In the Khlong Toei neighborhood of Bangkok, houses are packed in tight. The district is densely populated and one of the poorest in the city; vacant lots between the buildings sat untended and unused.
These often-asymmetrical lots, though, were some of the only public spaces where the district’s kids could gather and play. The neighborhood lacks the wide-open spaces necessary to build traditional fields for soccer, the most popular sport in Thailand.
Recognizing this, a real estate development firm, AP Thailand, teamed up with the digital agency CJ Worx to launch the Unusual Football Field Project, which transforms oddly shaped lots into soccer pitches that defy the rectangular norm, but are still completely functional.
The partner agencies decided to scrap tradition, and began cleaning up and repainting smaller lots, which they transformed into L-shaped and zig-zag fields. The agencies claim that Bangkok’s are the world’s first non-rectangular soccer pitches.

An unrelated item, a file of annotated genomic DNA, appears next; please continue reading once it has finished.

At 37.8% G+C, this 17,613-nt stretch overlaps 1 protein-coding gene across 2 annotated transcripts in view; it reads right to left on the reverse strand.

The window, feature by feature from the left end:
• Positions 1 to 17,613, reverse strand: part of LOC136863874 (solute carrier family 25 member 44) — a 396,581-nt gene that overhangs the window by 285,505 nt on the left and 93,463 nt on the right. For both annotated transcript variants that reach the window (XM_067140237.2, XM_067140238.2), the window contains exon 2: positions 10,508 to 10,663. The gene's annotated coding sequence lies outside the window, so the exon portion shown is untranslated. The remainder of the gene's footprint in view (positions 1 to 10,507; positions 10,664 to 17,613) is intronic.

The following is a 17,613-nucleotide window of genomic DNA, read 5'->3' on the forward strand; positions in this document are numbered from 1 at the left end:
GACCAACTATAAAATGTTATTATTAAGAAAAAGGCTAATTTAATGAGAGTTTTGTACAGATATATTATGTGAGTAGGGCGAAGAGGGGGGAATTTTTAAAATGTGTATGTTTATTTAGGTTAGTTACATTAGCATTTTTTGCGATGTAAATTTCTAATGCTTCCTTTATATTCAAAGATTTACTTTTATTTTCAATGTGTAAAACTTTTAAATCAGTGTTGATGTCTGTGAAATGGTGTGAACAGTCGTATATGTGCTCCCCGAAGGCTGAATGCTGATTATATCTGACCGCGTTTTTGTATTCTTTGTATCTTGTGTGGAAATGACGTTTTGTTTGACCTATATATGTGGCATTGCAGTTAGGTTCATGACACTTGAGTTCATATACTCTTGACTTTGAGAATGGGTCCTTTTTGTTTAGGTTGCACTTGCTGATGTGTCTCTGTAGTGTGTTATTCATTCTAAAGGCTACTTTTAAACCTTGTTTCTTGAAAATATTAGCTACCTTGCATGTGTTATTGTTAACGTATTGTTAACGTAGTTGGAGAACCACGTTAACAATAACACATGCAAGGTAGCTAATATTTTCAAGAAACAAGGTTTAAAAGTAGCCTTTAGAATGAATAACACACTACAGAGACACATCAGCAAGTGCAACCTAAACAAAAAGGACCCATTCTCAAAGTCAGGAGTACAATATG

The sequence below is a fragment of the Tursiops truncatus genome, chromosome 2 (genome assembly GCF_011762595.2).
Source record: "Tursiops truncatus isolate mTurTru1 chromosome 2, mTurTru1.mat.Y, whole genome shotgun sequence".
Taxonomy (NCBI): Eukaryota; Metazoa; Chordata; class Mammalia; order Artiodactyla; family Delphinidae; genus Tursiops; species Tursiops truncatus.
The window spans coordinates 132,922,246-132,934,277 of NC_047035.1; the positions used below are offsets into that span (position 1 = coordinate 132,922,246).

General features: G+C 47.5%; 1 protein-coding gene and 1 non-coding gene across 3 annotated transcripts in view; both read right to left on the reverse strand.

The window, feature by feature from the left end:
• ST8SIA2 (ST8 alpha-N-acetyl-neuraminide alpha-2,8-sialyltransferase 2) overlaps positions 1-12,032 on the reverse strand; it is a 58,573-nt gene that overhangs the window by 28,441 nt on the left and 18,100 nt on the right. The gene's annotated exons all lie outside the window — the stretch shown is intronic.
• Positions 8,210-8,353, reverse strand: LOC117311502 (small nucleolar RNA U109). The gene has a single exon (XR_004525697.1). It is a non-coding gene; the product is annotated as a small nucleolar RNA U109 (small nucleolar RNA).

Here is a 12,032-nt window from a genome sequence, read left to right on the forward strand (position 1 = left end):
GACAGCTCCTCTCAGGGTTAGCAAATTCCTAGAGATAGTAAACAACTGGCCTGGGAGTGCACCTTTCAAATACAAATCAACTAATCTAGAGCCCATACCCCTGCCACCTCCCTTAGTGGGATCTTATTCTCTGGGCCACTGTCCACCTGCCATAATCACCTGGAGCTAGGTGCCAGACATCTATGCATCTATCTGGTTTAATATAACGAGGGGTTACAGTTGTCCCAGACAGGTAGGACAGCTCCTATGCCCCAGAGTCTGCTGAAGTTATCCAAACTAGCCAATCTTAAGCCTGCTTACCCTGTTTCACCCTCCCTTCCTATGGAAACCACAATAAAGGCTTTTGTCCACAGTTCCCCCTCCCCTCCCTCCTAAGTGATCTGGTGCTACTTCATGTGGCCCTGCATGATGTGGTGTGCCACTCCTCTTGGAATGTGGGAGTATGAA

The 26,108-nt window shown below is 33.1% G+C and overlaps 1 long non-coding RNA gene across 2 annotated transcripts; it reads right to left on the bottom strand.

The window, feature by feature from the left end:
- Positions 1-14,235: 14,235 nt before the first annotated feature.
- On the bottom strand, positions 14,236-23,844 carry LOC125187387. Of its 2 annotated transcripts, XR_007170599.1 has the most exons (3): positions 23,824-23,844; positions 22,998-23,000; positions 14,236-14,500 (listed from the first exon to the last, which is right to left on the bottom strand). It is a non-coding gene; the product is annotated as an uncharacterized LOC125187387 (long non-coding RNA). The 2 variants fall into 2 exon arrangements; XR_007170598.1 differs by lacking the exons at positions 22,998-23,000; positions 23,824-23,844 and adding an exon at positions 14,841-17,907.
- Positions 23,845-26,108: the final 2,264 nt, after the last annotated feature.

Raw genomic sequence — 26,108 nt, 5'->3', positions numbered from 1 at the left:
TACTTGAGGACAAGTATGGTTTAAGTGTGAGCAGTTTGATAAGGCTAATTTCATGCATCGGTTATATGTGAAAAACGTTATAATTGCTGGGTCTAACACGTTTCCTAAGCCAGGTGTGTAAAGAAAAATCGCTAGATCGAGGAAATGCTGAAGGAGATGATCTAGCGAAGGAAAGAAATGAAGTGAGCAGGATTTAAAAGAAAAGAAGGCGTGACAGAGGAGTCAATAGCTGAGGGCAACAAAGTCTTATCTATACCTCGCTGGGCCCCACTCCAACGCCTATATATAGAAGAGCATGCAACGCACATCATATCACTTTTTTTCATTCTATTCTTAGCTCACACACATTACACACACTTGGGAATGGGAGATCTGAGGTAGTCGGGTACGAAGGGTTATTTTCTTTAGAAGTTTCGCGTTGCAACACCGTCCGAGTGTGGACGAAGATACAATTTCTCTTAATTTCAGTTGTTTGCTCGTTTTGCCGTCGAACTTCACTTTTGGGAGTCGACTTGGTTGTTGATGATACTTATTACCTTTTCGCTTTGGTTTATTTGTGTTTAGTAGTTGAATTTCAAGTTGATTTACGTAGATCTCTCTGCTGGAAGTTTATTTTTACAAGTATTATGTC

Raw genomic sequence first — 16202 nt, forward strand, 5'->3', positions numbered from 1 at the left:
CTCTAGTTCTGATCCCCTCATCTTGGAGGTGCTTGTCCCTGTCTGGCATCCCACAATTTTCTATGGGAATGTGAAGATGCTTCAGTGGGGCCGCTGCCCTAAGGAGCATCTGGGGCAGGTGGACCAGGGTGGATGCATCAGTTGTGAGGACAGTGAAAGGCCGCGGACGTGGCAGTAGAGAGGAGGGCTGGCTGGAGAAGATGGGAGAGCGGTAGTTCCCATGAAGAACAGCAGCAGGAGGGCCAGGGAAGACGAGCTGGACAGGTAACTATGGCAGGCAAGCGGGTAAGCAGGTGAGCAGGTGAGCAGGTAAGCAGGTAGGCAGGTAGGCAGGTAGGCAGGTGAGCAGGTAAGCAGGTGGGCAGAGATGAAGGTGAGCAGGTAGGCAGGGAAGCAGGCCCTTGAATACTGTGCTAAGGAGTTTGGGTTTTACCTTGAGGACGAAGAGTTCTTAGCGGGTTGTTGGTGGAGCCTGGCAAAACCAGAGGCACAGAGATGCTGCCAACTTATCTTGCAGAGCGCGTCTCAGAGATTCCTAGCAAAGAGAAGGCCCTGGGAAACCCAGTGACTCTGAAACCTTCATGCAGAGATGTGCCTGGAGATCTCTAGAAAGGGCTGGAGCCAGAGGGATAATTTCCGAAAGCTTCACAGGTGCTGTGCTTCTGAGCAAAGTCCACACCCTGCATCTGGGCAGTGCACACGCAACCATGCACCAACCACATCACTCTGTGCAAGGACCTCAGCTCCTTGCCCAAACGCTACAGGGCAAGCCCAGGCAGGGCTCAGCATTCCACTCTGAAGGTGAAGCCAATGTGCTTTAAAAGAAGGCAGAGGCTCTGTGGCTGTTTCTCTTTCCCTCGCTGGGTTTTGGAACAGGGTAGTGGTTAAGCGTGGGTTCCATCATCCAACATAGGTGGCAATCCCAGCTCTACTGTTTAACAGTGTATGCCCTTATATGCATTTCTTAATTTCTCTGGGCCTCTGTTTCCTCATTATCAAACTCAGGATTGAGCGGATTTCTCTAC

By designing outside the box, the project encourages more inventive solutions to underutilized space—an attitude that’s informing other cities’ approaches to creating play opportunities, too. CityLab previously wrote about a pop-up initiative in New York that encourages kids to create their own playgrounds with throwaway supplies like cardboard boxes and trash cans. And 50 U.S. cities were recently awarded grants through the nonprofit KaBOOM! to install small-scale, innovate play structures in underserved spaces. The projects, including sidewalk mazes and bus stop swing sets, mirror Bangkok’s approach to re-imagining disused spaces as opportunities.
In Bangkok, the unusual fields seem to have won over the neighborhood kids. In a video produced by AP Thailand, one teen describes seeing the pitch for the first time. “At first I thought: ‘How are we going to play on this field?’” he says. “It seems to be twisted and distorted; it just felt strange when I played. But it just takes a different perspective.”